Book Reviews: Unsexy Business and Family Business

If you want to know how to succeed in business and how to protect your family business it makes sense to discover what people who have succeeded in business and come from a family one suggest. These two books offer just that opportunity

Unsexy but inspiring

As it is entitled Unsexy Business – How 12 Entrepreneurs in Ordinary Business achieved Extraordinary Success and how you can too one can pretty much know what to expect from Jamie Waller’s book. Waller built a successful debt collection business – starting with £25k in 2001 and reaching turnover of £1m in the first 12 months. This is the business however that Waller walked away from when he realised that of the three directors of the company he was doing all the work and had a more professional approach. Integrity and determination intact he set up on his own – except for the staff from the original company who left safe jobs to join his start up. To cut a long story short the eponymous JBW debt enforcement business went from a £45k investment in 2004 to a £33m sale in 2017. For inspiration purposes one could stop at Waller’s story. He writes an easily digestible, honest, punchy account of his business success and some of the startling threats to business he had to deal with.

Jamie Waller: what’s unsexy? A real solid business used all the time

Taking what could be considered business top tips the rest of the book deals with the stories of other entrepreneurs: Mike Clare of Dreams the bed retailer; Matt Storey, wholesale warehousing M&M Supplies; Lara Morgan of hotel toiletries supplier Pacific Direct; Reginal Larry-Cole of Buy2Let Cars, the sub-prime car leasing company; Rami Ranger of food exporter Sun Mark; Thomas Delgado of WeBuyCarsToday.com, the second hand car dealer; Harry Clarke of parking payment company RingGo; Kate Lester of logistics firm Diamond Logistics; Nick Broom of PVL which does high visibility vehicle livery, Charlie Mullins of Pimlico Plumbers and Martyn Dawes, retail coffee machine provider Coffee Nation.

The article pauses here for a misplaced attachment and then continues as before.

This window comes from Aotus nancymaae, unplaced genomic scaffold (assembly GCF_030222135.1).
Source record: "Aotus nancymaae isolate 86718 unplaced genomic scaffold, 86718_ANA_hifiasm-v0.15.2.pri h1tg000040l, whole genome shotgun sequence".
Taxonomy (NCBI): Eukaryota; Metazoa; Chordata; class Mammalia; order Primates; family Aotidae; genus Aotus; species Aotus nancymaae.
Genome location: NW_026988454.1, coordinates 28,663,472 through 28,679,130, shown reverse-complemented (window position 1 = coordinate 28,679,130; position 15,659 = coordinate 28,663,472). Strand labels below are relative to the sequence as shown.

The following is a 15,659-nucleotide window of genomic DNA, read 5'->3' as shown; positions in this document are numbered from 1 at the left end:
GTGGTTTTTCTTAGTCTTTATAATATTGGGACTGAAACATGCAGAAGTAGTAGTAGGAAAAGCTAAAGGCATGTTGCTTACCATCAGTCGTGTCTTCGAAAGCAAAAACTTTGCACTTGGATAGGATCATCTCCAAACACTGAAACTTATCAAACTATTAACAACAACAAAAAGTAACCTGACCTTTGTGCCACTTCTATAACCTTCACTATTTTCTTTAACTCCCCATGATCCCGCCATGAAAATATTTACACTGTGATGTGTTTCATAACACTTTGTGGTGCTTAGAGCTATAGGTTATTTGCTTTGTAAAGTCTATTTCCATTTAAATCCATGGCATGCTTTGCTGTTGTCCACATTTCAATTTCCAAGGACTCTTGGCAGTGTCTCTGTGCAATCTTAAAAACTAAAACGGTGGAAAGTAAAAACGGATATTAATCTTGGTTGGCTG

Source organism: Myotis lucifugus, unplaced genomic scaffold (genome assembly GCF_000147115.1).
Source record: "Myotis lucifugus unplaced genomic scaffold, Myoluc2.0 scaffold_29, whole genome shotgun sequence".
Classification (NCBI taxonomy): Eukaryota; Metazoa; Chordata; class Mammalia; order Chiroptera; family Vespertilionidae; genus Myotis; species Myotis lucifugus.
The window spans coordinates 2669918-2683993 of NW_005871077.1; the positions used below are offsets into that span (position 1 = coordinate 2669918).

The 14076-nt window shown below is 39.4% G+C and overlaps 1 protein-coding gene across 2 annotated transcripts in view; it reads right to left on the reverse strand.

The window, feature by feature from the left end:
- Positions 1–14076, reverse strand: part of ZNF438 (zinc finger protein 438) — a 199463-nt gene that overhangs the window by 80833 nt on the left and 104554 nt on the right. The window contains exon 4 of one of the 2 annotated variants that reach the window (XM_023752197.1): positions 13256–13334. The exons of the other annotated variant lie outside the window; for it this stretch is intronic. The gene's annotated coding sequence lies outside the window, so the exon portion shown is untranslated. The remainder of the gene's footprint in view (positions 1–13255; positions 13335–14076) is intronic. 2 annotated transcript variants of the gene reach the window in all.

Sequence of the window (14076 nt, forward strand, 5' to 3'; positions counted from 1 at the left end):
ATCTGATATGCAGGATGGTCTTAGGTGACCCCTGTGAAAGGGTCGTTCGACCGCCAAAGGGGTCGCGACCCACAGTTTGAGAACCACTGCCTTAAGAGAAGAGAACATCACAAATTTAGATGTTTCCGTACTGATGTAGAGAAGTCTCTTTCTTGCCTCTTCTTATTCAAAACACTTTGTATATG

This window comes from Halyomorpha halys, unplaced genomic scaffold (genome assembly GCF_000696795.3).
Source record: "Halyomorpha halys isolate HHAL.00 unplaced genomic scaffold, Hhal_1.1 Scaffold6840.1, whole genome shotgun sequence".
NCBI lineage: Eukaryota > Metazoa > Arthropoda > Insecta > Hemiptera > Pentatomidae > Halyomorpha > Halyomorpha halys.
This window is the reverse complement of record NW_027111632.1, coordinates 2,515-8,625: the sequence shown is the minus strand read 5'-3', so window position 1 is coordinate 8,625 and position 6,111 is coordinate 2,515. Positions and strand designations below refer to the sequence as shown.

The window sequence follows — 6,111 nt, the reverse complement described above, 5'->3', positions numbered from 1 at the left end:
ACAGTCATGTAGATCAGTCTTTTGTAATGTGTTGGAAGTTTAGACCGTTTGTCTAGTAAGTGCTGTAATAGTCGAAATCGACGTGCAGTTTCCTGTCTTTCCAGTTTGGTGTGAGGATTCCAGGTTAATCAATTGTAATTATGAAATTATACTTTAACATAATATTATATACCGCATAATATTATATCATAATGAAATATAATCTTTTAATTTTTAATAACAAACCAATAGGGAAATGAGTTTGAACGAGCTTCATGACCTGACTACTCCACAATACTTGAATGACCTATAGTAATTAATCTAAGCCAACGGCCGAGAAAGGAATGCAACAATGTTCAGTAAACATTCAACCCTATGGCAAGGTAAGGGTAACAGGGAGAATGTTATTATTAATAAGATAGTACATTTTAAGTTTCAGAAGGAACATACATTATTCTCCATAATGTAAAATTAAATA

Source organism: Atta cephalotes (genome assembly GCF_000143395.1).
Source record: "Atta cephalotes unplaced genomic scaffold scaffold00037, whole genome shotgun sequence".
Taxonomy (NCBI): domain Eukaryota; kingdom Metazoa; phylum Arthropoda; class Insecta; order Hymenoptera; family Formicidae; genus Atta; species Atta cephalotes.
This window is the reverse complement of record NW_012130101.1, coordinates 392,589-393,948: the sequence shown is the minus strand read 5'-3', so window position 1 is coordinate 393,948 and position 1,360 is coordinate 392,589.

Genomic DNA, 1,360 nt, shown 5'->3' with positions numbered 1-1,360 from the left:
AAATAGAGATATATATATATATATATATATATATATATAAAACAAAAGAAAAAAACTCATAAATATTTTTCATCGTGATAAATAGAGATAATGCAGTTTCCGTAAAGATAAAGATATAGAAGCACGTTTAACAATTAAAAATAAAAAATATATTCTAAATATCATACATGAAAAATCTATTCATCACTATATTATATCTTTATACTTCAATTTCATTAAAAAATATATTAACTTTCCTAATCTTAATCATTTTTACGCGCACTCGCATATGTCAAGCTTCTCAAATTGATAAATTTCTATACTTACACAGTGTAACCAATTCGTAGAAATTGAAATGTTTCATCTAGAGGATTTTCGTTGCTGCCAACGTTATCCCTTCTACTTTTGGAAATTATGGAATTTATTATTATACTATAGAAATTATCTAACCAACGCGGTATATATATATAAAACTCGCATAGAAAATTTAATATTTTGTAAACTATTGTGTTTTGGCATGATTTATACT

And the top tips? Get your hands dirty and start small; turn pennies into pounds; stop emailing and phone; don’t take no for an answer; play the long game, replicate don’t innovate. They might sound like clichés but each chapter supports how one successful business entrepreneur has largely achieved what they have by following such rules. Each engaging interview – Waller has gone round to each of his selected business owners himself and interrogated them as to what they did and how – ends with lessons from Jamie inspired by the entrepreneurs and the stories they have told him.

Whether you are starting up, investing, looking for an employer, already a success, interested in business or frankly even if you don’t think that you are, you will find this an absorbing read. It’s gritty and exhausting but ultimately inspiring.

Waller now runs a private equity firm Firestarters. He knows the questions to ask of business and of owners and has a respect for them and a passion to learn what they do and how and this shows through these pieces.

He says: “If I can help others to succeed in business. I have run and grown many businesses over my life and made most of the mistakes anyone can make so if with cash and time I can help others to be as successful as I have been if not greater while making fewer mistakes that can only be a good thing.

Published by Harriman House, Unsexy Business is available from Amazon and WH Smith, priced £14.99

Keeping it in the Family